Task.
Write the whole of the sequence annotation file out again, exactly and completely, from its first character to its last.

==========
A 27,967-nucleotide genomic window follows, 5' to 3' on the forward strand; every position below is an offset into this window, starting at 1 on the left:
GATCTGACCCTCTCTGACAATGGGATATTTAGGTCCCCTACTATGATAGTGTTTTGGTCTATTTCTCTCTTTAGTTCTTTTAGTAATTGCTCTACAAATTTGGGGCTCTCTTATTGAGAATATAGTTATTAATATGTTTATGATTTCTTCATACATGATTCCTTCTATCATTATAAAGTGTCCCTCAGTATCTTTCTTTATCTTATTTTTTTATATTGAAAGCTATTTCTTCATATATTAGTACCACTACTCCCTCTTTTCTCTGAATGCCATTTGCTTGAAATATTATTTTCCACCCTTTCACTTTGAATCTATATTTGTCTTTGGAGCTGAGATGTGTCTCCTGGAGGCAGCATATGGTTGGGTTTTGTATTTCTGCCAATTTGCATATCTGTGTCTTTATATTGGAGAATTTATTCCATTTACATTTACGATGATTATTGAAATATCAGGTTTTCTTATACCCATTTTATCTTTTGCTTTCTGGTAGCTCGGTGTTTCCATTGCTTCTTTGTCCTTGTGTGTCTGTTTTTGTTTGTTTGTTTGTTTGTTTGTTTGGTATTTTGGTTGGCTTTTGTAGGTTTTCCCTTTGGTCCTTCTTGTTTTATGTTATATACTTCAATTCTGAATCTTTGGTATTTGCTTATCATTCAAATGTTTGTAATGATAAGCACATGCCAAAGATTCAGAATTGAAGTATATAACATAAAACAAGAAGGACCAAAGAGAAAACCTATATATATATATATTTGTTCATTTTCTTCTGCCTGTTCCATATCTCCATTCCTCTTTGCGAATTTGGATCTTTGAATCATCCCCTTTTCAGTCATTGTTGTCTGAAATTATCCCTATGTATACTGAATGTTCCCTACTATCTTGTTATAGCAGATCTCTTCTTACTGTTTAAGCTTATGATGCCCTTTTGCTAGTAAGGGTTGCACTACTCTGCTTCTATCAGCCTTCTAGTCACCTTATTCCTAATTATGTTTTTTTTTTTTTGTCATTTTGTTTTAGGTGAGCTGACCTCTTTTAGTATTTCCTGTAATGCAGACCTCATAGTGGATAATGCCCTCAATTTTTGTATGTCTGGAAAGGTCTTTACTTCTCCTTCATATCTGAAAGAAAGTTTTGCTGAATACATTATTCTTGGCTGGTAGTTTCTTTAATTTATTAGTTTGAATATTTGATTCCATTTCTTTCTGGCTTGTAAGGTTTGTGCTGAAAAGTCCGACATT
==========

A 27,967-nucleotide genomic window follows, 5' to 3' on the forward strand; every position below is an offset into this window, starting at 1 on the left:
GATCTGACCCTCTCTGACAATGGGATATTTAGGTCCCCTACTATGATAGTGTTTTGGTCTATTTCTCTCTTTAGTTCTTTTAGTAATTGCTCTACAAATTTGGGGCTCTCTTATTGAGAATATAGTTATTAATATGTTTATGATTTCTTCATACATGATTCCTTCTATCATTATAAAGTGTCCCTCAGTATCTTTCTTTATCTTATTTTTTTATATTGAAAGCTATTTCTTCATATATTAGTACCACTACTCCCTCTTTTCTCTGAATGCCATTTGCTTGAAATATTATTTTCCACCCTTTCACTTTGAATCTATATTTGTCTTTGGAGCTGAGATGTGTCTCCTGGAGGCAGCATATGGTTGGGTTTTGTATTTCTGCCAATTTGCATATCTGTGTCTTTATATTGGAGAATTTATTCCATTTACATTTACGATGATTATTGAAATATCAGGTTTTCTTATACCCATTTTATCTTTTGCTTTCTGGTAGCTCGGTGTTTCCATTGCTTCTTTGTCCTTGTGTGTCTGTTTTTGTTTGTTTGTTTGTTTGTTTGTTTGGTATTTTGGTTGGCTTTTGTAGGTTTTCCCTTTGGTCCTTCTTGTTTTATGTTATATACTTCAATTCTGAATCTTTGGTATTTGCTTATCATTCAAATGTTTGTAATGATAAGCACATGCCAAAGATTCAGAATTGAAGTATATAACATAAAACAAGAAGGACCAAAGAGAAAACCTATATATATATATATTTGTTCATTTTCTTCTGCCTGTTCCATATCTCCATTCCTCTTTGCGAATTTGGATCTTTGAATCATCCCCTTTTCAGTCATTGTTGTCTGAAATTATCCCTATGTATACTGAATGTTCCCTACTATCTTGTTATAGCAGATCTCTTCTTACTGTTTAAGCTTATGATGCCCTTTTGCTAGTAAGGGTTGCACTACTCTGCTTCTATCAGCCTTCTAGTCACCTTATTCCTAATTATGTTTTTTTTTTTTTGTCATTTTGTTTTAGGTGAGCTGACCTCTTTTAGTATTTCCTGTAATGCAGACCTCATAGTGGATAATGCCCTCAATTTTTGTATGTCTGGAAAGGTCTTTACTTCTCCTTCATATCTGAAAGAAAGTTTTGCTGAATACATTATTCTTGGCTGGTAGTTTCTTTAATTTATTAGTTTGAATATTTGATTCCATTTCTTTCTGGCTTGTAAGGTTTGTGCTGAAAAGTCCGACATT